July 15, 2024
Search
Close this search box.
Search
Close this search box.
July 15, 2024
Search
Close this search box.

Linking Northern and Central NJ, Bronx, Manhattan, Westchester and CT

Turn Your Old Clothes Into a Large Tax Deduction

According to the Bureau of Labor Statistics, the average American family spends $1,700 a year on clothes. That seems a bit low to me. That sounds more like a regular trip to the Bergen Mall for the average Jewish family in this area. Another telling statistic is that in 1930 the average woman had nine outfits. Today, that figure is 30 outfits—one for every day of the month. Now, that sounds more accurate to me.

Here’s a freebie tip to all the husbands out there: when your wife says she’s going to the mall to do returns, she’ll come back with more bags than she left with. If you’re like I used to be, you probably thought that returns merely meant returning purchased items to the store. But apparently there’s an extra step involved, which is purchasing new items afterwards so you can keep the return-purchase-return cycle alive and kicking.

But whether your family spends $1,700 or $17,000 a year on clothes, chances are you have a ton of clothes in your house taking up much-needed space. Instead of just throwing it in some oversized donation bins, you should be maximizing your tax deductions by donating it properly. But before you claim the deduction, you need to know: (1) how to calculate the amount of the deduction and (2) what records you need to keep to prove the deduction to the IRS, if needed.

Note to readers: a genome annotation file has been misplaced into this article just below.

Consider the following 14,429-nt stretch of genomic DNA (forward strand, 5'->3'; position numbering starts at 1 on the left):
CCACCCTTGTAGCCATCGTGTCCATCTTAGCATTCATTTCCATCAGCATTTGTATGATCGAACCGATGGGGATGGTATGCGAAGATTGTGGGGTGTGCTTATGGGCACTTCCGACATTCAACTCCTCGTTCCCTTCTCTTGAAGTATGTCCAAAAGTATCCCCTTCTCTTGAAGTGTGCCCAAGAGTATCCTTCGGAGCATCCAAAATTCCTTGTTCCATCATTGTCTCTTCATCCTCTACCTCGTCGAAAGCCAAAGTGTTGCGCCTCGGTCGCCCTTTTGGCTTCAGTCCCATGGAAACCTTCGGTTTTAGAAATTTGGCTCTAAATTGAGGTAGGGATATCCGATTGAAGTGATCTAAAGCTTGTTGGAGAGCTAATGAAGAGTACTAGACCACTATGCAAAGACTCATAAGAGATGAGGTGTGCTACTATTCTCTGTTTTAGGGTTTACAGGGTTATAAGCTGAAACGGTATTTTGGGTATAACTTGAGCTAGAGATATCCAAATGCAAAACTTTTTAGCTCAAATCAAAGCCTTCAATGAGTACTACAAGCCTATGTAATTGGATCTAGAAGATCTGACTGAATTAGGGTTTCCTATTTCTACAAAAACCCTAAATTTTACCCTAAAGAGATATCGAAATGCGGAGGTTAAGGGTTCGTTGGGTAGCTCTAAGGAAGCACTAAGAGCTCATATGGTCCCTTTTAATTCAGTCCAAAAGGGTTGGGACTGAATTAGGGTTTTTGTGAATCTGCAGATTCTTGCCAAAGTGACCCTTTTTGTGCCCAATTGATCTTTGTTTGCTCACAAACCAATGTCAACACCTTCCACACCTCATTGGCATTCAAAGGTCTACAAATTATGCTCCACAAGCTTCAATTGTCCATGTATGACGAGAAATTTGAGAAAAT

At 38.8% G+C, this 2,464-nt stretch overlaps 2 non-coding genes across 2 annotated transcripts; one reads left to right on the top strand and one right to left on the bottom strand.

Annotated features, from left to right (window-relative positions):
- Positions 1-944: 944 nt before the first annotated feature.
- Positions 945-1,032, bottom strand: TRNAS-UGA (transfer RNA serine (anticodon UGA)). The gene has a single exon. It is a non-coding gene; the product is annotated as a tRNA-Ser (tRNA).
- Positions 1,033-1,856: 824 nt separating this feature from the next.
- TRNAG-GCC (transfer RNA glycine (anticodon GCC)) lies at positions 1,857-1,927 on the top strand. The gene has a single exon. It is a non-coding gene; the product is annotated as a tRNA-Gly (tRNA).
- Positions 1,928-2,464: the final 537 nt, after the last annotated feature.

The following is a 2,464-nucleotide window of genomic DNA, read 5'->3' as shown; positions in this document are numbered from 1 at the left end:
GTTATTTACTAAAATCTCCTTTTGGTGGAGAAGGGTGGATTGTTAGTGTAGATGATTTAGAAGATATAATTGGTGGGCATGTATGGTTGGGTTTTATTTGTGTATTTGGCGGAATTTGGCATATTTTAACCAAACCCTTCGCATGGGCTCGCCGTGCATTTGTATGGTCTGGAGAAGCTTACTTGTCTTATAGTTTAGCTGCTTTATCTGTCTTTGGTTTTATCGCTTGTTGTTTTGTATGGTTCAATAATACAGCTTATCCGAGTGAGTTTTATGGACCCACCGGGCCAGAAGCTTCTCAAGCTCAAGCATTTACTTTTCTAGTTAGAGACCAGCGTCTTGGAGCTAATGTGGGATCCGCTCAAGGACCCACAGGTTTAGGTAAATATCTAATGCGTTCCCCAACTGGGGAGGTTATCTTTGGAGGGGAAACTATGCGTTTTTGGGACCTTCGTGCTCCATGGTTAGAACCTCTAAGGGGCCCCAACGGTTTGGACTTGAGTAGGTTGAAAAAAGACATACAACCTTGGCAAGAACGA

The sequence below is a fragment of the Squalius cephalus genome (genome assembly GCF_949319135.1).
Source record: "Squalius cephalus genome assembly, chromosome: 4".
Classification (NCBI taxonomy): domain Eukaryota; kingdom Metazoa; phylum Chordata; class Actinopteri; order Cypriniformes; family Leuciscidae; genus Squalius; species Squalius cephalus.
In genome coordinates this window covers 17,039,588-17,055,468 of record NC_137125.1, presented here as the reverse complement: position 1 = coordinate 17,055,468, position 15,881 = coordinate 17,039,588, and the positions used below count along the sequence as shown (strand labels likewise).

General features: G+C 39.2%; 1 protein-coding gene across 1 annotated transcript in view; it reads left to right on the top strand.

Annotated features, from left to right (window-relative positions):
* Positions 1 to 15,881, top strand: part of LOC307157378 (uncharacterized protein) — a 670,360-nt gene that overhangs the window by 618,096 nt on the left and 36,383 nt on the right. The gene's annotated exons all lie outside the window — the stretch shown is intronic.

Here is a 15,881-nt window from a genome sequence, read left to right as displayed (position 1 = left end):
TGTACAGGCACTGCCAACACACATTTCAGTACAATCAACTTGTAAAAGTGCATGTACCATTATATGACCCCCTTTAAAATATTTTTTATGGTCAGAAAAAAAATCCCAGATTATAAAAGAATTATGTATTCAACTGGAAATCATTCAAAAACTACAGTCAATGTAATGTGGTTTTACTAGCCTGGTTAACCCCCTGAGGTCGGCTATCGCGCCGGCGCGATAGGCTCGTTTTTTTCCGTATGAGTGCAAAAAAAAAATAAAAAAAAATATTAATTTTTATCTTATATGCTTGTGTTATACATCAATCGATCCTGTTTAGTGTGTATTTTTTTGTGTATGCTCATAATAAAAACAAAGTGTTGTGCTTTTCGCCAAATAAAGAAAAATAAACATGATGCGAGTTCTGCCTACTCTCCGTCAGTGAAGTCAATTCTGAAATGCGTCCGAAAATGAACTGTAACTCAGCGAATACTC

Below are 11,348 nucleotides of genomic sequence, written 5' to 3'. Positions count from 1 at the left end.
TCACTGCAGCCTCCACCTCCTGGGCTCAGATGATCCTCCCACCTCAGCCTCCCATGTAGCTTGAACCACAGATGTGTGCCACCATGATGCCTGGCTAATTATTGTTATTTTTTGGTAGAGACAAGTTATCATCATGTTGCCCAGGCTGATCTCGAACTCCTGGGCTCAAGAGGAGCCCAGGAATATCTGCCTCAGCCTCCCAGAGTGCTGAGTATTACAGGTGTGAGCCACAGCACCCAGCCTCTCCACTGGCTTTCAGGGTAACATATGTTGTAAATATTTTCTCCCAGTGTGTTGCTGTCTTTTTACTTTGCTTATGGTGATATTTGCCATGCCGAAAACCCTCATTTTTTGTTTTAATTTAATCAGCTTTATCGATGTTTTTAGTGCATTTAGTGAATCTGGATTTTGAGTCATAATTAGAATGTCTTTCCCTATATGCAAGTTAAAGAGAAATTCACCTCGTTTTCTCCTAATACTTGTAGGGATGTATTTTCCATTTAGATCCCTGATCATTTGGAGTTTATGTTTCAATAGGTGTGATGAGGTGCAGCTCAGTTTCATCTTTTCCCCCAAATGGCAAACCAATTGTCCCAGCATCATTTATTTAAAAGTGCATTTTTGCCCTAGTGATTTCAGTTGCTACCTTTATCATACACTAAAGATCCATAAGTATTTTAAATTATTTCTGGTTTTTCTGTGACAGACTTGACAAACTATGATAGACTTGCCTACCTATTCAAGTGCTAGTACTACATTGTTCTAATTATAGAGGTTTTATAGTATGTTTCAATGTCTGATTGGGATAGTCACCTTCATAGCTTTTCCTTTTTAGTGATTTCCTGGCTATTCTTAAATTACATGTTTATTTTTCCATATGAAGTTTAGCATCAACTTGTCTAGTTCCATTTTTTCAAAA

Here’s another freebie tip. As of 2006, you can no longer donate used socks or underwear and get a tax deduction. You’re probably thinking, “What kind of disgusting human being would donate used underwear?” Not surprisingly, the answer is Bill Clinton. That’s right; the POTUS himself deducted $6 for three pairs of used underwear on his 1986 tax return, and now we’re all paying the price. Bottom line: if you were planning on donating used underwear then you may have bigger issues than not getting a tax deduction, anyway.

Calculate Your Tax Deduction: First, you’ll need to figure out how much to deduct on your tax return. If you’re like most people, you have a bunch of garbage bags full of stuff which you know you spent thousands of dollars on but have no idea how much you can actually deduct for them. The tax law says you can deduct the fair market value for the items. But even though you paid $300 for that suit, that doesn’t mean the fair market value is anywhere close to that figure. Fair market value is essentially what it would sell for in a thrift store. So one method is to actually do your own research and place a value on each item based on what it would sell in a thrift store. That’s all and good if you’re donating one or two expensive designer suits, but if you have ten bags of clothes it’s not feasible to find the value for every single item.